Ray Clancy, “War Files Show How Alderney Was Left Alone Against Nazis,” Times, Dec. 2, 1992.

William Montalbano, “Nazi Reports Raise Islands’ Painful Past: Channel Islands’ Invasion Created Moral Dilemmas,” Toronto Star, Dec. 1, 1996, A.8.

Andrew Phillips, “The Ghosts of War,” Maclean’s 106:1 (Jan. 4, 1993), 50-51.

“Taylor: Remembering the Channel Islands Occupation,” Toronto Sun, Nov. 3, 2018.

Rosemary F. Head et al., “Cardiovascular Disease in a Cohort Exposed to the 1940–45 Channel Islands Occupation,” BMC Public Health 8:303 (2008).

Madeleine Bunting, “Living With the Enemy,” The World Today 71:3 (June/July 2015), 10.

Listener mail:

“‘Not on Your Life!’ Says Actress, Flees Spotlight,” Chicago Tribune, Nov. 12, 1993.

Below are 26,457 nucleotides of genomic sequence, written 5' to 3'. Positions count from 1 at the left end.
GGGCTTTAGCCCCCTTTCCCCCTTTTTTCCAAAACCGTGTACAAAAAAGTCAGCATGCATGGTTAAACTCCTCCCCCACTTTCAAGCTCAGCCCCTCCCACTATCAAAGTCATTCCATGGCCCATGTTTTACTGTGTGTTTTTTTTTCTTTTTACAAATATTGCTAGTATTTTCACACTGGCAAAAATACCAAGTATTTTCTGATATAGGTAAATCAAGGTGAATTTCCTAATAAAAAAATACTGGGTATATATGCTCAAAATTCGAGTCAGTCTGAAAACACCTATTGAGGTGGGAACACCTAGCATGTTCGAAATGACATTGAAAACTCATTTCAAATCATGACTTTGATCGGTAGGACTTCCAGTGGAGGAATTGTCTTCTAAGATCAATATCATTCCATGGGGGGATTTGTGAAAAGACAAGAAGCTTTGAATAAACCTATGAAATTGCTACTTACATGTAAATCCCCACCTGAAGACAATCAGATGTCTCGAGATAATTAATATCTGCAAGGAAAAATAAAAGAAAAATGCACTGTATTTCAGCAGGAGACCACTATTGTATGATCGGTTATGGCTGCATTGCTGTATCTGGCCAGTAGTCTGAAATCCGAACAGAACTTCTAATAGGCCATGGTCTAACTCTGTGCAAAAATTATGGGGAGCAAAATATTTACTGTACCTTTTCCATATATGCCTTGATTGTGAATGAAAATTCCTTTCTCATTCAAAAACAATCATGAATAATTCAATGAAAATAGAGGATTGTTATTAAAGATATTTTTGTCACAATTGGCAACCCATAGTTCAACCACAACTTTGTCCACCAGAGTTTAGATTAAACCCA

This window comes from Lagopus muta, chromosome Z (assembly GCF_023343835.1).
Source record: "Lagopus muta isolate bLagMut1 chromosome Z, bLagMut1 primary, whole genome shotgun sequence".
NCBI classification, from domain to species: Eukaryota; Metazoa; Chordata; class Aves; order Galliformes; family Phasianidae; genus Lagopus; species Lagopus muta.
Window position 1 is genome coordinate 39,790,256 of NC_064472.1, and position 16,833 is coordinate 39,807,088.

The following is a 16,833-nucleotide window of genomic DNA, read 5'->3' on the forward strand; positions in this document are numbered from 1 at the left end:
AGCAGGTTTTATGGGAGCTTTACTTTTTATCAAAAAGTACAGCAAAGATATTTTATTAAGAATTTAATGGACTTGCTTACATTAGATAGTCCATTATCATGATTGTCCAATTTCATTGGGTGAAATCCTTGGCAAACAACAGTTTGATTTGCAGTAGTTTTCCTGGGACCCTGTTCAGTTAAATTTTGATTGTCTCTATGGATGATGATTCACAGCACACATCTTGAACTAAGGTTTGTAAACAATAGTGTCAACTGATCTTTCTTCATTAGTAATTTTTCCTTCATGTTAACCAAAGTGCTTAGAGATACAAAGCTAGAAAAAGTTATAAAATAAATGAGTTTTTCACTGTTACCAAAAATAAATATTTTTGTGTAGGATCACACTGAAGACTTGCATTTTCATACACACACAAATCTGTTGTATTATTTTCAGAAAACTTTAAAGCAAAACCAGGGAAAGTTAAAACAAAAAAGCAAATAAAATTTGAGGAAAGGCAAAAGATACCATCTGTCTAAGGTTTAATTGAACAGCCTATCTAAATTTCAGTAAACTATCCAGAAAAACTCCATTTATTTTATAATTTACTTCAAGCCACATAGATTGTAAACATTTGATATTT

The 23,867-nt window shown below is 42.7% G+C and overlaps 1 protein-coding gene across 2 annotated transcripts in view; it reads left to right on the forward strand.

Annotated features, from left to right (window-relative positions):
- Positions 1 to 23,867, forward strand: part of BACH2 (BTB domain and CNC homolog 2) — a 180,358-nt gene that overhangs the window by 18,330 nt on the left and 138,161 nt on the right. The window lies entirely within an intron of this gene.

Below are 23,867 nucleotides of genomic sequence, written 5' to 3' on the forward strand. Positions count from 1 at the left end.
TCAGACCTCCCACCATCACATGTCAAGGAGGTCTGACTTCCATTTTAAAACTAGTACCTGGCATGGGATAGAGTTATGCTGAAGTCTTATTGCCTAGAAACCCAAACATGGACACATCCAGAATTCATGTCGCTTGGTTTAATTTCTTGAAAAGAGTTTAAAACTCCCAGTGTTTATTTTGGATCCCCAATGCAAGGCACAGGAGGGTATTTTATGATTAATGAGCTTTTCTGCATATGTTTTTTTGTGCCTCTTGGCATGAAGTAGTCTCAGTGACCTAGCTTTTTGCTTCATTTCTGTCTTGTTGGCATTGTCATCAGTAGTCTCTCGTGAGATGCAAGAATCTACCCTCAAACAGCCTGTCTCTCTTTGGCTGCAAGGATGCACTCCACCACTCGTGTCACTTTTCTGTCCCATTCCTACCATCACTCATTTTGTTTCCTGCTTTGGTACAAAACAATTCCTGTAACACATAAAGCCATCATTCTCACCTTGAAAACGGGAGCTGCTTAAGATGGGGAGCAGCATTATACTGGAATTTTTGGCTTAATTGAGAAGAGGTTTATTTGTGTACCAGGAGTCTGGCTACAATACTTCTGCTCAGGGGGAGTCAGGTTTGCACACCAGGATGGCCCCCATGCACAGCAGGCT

“Seismic Waves,” xkcd, April 5, 2010.

Sune Lehmann, “TweetQuake,” Aug. 25, 2011.

Rhett Allain, “Tweet Waves vs. Seismic Waves,” Wired, Aug. 26, 2011.

Javed Anwer, “Delhi Earthquake Proves Twitter Is Faster Than Seismic Waves. Again,” India Today, April 13, 2016.

Brad Plumer, “Tweets Move Faster Than Earthquakes,” Washington Post, Aug. 25, 2011.

Lauren Indvik, “East Coasters Turn to Twitter During Virginia Earthquake,” Mashable, Aug. 23, 2011.

Catharine Smith, “Twitter’s New Ad Claims It’s Faster Than An Earthquake (VIDEO),” Huffington Post, Sept. 1, 2011.

Alex Ward, “Larry the Cat, UK’s ‘Chief Mouser,’ Caused a Brief Headache for Trump’s Security Team,” Vox, June 4, 2019.

Jennifer Ouellette, “No, Someone Hasn’t Cracked the Code of the Mysterious Voynich Manuscript,” Ars Technica, May 15, 2019.